Right. We’re living in an autocracy, because of that Bad Orange Man.

Now jump forward to the present day, in Minneapolis, and we have this:

Minneapolis mayor calls for charges against arresting officer in death of George Floyd.  (Here.)

You can watch the video at the link. The mayor asks: “Why is the man who killed George Floyd not in jail.” The news announcer says: “It’s something no Minneapolis mayor has ever done before. A call for charges against one of his own officers.”

And so I’m calling on Hennepin County Attorney Mike Freeman to act on the evidence before him, I’m calling on him to charge the arresting officer in this case,” said Mayor Jacob Frey. You can watch it yourself.

What I want to know is, where is the outrage against Mayor Frey? How dare he interfere with the prosecutor’s office. We were just told, a few short months ago, that this was grossly improper. It was an abuse of power. It was like having a King, with absolute power over his subjects. This line of separation was never violated, before Donald Trump. It is just never done. It is unique to Donald Trump. I mean, political interference in the conduct of a criminal prosecution is anathema to a prosecutor’s core mission and sacred obligation to ensure equal justice under the law. Such action shows that we’re living in an autocracy.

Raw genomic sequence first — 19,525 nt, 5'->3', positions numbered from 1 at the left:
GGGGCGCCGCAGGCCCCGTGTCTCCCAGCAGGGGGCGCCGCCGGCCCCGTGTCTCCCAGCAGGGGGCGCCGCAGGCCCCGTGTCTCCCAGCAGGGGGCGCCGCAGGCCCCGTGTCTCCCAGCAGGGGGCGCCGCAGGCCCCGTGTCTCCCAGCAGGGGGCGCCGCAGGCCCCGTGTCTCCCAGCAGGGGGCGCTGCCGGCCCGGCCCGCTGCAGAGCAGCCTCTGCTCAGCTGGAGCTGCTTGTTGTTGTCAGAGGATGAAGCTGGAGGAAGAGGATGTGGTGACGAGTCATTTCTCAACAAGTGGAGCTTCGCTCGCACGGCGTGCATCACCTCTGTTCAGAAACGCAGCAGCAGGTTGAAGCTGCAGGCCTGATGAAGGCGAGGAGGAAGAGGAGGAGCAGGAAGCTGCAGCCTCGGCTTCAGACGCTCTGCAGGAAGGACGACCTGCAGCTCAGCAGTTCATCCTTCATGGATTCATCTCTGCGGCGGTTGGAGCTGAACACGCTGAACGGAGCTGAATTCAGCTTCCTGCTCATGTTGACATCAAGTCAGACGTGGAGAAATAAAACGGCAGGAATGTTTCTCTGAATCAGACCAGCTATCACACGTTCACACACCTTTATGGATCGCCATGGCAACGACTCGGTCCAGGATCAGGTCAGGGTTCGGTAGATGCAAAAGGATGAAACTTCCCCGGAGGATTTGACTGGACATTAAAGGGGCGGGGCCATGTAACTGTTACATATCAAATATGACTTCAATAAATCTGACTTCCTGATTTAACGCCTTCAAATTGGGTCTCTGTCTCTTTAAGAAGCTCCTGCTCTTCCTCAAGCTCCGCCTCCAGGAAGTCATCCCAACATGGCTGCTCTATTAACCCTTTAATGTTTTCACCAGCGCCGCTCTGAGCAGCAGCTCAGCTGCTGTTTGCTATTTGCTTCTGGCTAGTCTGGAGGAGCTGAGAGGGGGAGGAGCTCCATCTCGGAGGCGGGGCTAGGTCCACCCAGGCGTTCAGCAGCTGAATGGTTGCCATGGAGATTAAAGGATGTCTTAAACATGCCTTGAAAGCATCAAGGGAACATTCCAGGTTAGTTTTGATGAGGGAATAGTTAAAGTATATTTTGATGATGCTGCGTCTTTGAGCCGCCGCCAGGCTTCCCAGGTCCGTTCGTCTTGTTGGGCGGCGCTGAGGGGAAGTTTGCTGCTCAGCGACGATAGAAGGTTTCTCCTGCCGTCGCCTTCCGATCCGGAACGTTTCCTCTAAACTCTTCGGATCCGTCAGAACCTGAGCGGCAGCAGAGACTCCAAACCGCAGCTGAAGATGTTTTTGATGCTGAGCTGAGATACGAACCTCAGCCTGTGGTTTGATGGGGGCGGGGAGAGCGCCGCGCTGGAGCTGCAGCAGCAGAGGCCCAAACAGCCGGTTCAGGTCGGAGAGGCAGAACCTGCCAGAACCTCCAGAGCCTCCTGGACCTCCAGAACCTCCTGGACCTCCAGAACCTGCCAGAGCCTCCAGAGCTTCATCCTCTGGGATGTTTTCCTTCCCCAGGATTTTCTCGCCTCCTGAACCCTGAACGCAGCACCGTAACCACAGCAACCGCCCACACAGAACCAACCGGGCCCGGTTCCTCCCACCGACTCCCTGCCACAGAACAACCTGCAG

Right. When it’s President Trump. But when its the Democratic Mayor of Minneapolis, it’s just fine. Admirable, in fact.

The hypocrisy is clear and glaring. 

I do want to make my position clear. I think that what President Trump did was perfectly fine, and I think what Mayor Frey did was perfectly fine. I do think that Mayor Frey jumped the gun, as we should really see the autopsy report regarding the cause of death before criminal charges are filed.

Of course, Mayor Frey is also an idiot from a liability perspective. Good luck defending the civil case for wrongful death against the Minneapolis P.D. after that admission, even if it turns out to be unfounded. But heck, he’s a Democrat, and they bankrupt everything they touch anyway.